Are We Poor

If I had a chalkboard inside my house I would have written the following three lines on it:
Are We Poor.
Are We Poor?
Are We Poor!
Then I would have taken the erasers and clapped them together and laughed while the dust went everywhere. It must be close to 25 years or so since the last time I got in trouble for that. But I don't have a chalkboard inside my house and I really didn't want to take the one on my porch inside.

So instead of writing those three lines and speaking with my son about the influence of punctuation on the sentence I launched into a relatively brief discussion about why I don't care what others think and neither should he.

It seems some other child at his camp told him that he thinks that we are poor. Being a man of class and distinction I told him that when he sees this boy tomorrow he should ask him if his father still beats his mother and whether his uncle still buggers the dog.

Take a deep breath, I didn't say any of those things. I thought about it, but not in an angry way. I grew up in a middle class home and have spent my entire life with people who were less fortunate and more affluent than we were. During my professional career I have had my ups and downs, but have had far more ups than downs. Overall I can say that we have been very fortunate.

But the advantage of being 40 is that I have all sorts of life experience to rely upon and he at 8.5 does not. So now opens a new chapter in his life, the awareness that some of his friends have more than we do.

I am pleased to say that this is a recent event. For years now he has been playing with other children whose families are very well off. There have been lots of play dates at homes that are much larger than mine and trips in cars that cost more than both of mine. It didn't faze him, until now.

And I suspect that the reason it has is because the kids are getting a bit more aggressive and a bit nastier about some things.

Anyhoo, when he told me that this other boy said this I told him that he needs to remember three things:

1) His own sense of self esteem and self worth comes from within. It is not based upon how many friends he has or doesn't have.

2) We make decisions about others based upon their actions.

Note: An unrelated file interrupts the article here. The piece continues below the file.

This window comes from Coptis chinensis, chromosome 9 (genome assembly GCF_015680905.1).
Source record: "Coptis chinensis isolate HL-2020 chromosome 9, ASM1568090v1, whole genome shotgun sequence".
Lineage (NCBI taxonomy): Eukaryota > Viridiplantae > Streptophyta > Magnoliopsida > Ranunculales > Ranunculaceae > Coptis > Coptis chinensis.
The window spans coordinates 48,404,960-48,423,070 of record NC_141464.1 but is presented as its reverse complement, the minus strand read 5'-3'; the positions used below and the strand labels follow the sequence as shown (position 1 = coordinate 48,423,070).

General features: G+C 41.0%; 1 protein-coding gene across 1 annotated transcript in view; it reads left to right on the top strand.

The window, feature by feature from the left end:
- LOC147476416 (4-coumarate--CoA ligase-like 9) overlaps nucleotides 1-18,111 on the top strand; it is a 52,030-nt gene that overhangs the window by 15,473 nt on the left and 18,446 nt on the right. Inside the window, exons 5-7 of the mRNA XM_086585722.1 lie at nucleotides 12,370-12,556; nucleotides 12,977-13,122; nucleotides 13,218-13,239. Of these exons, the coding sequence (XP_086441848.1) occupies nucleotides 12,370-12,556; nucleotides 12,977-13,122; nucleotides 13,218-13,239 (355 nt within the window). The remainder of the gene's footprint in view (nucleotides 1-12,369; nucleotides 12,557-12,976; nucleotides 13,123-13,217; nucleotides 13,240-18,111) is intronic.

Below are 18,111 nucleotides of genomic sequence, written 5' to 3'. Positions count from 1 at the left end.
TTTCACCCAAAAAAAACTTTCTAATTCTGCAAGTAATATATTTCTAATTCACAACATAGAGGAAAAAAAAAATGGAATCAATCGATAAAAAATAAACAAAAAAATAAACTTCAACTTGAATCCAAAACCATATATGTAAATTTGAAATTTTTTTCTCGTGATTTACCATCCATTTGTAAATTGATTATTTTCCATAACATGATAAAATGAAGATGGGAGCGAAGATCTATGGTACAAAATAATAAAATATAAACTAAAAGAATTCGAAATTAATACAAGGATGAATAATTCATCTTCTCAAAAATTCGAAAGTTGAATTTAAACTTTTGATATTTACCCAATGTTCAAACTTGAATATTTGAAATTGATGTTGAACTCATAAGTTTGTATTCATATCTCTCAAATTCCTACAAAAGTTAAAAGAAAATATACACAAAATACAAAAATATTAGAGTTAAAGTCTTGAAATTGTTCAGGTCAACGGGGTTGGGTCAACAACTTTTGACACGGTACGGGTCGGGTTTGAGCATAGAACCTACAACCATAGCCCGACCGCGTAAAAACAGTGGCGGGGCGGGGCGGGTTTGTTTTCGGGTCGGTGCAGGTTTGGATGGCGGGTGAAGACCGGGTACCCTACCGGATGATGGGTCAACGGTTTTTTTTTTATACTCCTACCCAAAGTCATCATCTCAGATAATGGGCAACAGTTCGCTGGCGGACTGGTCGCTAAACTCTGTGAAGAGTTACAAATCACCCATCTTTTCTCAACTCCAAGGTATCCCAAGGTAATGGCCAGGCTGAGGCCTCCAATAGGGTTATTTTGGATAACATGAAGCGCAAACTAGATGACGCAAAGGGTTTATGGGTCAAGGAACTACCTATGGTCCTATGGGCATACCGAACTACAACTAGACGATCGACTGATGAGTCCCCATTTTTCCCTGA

3) Money and possessions do not make people happy. They may help, but the ultimate source comes from within. Not to mention that he needs to get used to being a middle of the pack kind of kid. In this family we are not driven by money.

So I think that he followed what I was saying and that he got it, at least I hope so. In the interim I am going to monitor what happens with him and this other boy. Just another one of those life lessons that we get to experience.


Anonymous said...

Jack, IMHO you gave the perfect advice to your son (not that I'm an expert).

I must admit, I have been quite shocked at the pressure some Jewish people I know are under to have as much money/possessions/material wealth as their neighbours. One of my new Jewish friends constantly feels like a lesser person because he feels he has not 'made it' in the wealth stakes.

I just don't care what other people have, or can afford, or the type of home they live in, it's the person that counts. I would rather that they were a 'good person' with only two beans to their name than that they could feed me a feast on Shabbat but have an unpleasant personality.

Shabbat Shalom to you and your family - rich in love, from what I can see.

Jack Steiner said...

Good Shabbos to you as well. Rich in love is what we strive for. With any luck we succeed.

It is a more precious commodity and in some ways much easier to come by, love that is.

The Misanthrope said...

Tell him to ask what their payments are. You can also tell him about that commercial with two kids working at the country club and it was the small economical car that carried the richest person.

Jack Steiner said...


I'd like to, but this kid just wouldn't get it.

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